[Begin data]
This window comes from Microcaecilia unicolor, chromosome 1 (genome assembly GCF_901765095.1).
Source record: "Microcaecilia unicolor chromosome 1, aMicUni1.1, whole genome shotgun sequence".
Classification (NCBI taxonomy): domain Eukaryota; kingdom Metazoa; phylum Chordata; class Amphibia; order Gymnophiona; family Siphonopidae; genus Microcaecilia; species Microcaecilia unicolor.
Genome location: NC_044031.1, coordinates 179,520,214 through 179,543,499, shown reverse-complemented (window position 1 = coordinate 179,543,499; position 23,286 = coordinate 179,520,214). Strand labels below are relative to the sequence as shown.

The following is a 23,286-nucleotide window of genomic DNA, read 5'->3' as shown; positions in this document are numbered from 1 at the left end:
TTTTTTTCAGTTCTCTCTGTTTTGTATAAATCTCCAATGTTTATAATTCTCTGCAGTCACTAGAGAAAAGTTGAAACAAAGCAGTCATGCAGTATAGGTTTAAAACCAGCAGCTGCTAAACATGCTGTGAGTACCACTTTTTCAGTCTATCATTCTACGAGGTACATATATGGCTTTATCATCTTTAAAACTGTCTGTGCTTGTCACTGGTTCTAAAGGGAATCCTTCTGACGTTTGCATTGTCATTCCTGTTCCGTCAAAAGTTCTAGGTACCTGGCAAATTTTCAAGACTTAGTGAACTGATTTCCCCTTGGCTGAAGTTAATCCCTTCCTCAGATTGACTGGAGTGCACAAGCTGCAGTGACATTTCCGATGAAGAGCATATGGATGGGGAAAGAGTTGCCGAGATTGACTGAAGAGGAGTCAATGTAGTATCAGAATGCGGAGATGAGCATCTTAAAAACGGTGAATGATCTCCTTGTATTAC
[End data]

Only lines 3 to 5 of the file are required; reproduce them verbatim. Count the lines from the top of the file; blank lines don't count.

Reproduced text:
Classification (NCBI taxonomy): domain Eukaryota; kingdom Metazoa; phylum Chordata; class Amphibia; order Gymnophiona; family Siphonopidae; genus Microcaecilia; species Microcaecilia unicolor.
Genome location: NC_044031.1, coordinates 179,520,214 through 179,543,499, shown reverse-complemented (window position 1 = coordinate 179,543,499; position 23,286 = coordinate 179,520,214). Strand labels below are relative to the sequence as shown.

The following is a 23,286-nucleotide window of genomic DNA, read 5'->3' as shown; positions in this document are numbered from 1 at the left end: